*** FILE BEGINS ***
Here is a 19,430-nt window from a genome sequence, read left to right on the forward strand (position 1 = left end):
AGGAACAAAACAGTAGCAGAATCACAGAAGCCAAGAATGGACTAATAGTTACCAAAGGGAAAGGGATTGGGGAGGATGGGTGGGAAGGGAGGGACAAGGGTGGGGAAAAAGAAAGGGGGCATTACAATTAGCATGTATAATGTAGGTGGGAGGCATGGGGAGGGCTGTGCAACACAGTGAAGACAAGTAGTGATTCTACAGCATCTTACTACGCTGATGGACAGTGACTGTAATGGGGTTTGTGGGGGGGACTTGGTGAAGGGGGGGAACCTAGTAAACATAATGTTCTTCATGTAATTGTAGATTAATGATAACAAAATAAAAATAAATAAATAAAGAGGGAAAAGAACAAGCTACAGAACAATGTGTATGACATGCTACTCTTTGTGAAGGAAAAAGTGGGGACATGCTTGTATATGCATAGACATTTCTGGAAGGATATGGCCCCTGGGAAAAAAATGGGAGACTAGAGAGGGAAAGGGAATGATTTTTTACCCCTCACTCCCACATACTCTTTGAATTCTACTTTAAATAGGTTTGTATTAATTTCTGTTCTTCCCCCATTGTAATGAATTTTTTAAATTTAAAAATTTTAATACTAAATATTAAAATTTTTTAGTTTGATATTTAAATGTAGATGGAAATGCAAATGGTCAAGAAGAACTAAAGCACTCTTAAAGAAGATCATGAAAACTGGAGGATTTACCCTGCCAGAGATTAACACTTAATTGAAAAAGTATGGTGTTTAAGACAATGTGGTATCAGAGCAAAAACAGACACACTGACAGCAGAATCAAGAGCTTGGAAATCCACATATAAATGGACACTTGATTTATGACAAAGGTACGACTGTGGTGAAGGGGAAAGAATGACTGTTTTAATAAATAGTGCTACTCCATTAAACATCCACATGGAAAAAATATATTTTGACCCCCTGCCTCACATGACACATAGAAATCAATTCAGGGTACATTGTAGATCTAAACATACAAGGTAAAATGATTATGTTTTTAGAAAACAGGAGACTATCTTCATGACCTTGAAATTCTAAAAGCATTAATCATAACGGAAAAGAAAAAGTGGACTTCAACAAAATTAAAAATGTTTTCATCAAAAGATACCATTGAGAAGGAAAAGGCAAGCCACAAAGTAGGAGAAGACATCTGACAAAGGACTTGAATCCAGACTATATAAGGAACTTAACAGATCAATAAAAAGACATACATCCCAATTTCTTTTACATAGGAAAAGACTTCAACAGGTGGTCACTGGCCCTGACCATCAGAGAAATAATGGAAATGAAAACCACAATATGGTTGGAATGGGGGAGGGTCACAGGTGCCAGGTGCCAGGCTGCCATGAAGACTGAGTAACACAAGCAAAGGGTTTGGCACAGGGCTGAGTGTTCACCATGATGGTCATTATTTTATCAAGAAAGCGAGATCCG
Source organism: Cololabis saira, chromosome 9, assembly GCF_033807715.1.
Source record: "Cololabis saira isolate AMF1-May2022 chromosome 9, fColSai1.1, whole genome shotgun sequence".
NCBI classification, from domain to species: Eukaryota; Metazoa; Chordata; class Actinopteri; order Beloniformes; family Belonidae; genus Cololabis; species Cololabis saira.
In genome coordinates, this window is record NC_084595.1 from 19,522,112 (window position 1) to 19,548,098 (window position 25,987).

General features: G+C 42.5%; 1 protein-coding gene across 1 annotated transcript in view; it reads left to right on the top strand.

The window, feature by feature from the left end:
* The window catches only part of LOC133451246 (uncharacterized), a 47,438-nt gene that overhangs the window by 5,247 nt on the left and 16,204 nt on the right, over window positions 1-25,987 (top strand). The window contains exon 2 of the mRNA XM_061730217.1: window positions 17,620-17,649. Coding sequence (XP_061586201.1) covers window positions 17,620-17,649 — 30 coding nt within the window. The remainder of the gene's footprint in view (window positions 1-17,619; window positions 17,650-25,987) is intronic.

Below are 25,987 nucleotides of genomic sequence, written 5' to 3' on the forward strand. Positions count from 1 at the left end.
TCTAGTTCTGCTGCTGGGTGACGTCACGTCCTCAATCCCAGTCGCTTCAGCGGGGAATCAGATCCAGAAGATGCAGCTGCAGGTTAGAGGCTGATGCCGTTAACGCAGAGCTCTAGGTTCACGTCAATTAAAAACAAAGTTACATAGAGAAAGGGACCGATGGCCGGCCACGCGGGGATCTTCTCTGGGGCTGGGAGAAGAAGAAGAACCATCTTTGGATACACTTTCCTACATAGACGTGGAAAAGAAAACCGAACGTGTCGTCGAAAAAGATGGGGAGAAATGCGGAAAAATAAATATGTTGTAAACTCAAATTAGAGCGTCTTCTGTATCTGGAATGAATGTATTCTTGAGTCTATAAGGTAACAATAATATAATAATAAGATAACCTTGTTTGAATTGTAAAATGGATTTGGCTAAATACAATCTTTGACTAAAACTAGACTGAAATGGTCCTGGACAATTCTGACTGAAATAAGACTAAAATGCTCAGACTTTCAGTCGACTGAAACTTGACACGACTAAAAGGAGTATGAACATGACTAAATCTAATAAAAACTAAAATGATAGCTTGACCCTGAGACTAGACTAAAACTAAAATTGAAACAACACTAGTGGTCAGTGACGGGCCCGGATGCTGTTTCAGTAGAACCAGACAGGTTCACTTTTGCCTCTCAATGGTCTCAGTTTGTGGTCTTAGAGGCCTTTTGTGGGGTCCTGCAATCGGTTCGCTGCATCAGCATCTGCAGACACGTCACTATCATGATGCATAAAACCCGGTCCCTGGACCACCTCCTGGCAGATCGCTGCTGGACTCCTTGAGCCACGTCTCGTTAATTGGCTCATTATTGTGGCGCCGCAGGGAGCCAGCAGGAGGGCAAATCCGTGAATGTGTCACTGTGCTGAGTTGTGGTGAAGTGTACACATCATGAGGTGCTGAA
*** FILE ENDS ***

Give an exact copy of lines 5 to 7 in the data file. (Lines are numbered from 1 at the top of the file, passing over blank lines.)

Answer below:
NCBI classification, from domain to species: Eukaryota; Metazoa; Chordata; class Actinopteri; order Beloniformes; family Belonidae; genus Cololabis; species Cololabis saira.
In genome coordinates, this window is record NC_084595.1 from 19,522,112 (window position 1) to 19,548,098 (window position 25,987).

General features: G+C 42.5%; 1 protein-coding gene across 1 annotated transcript in view; it reads left to right on the top strand.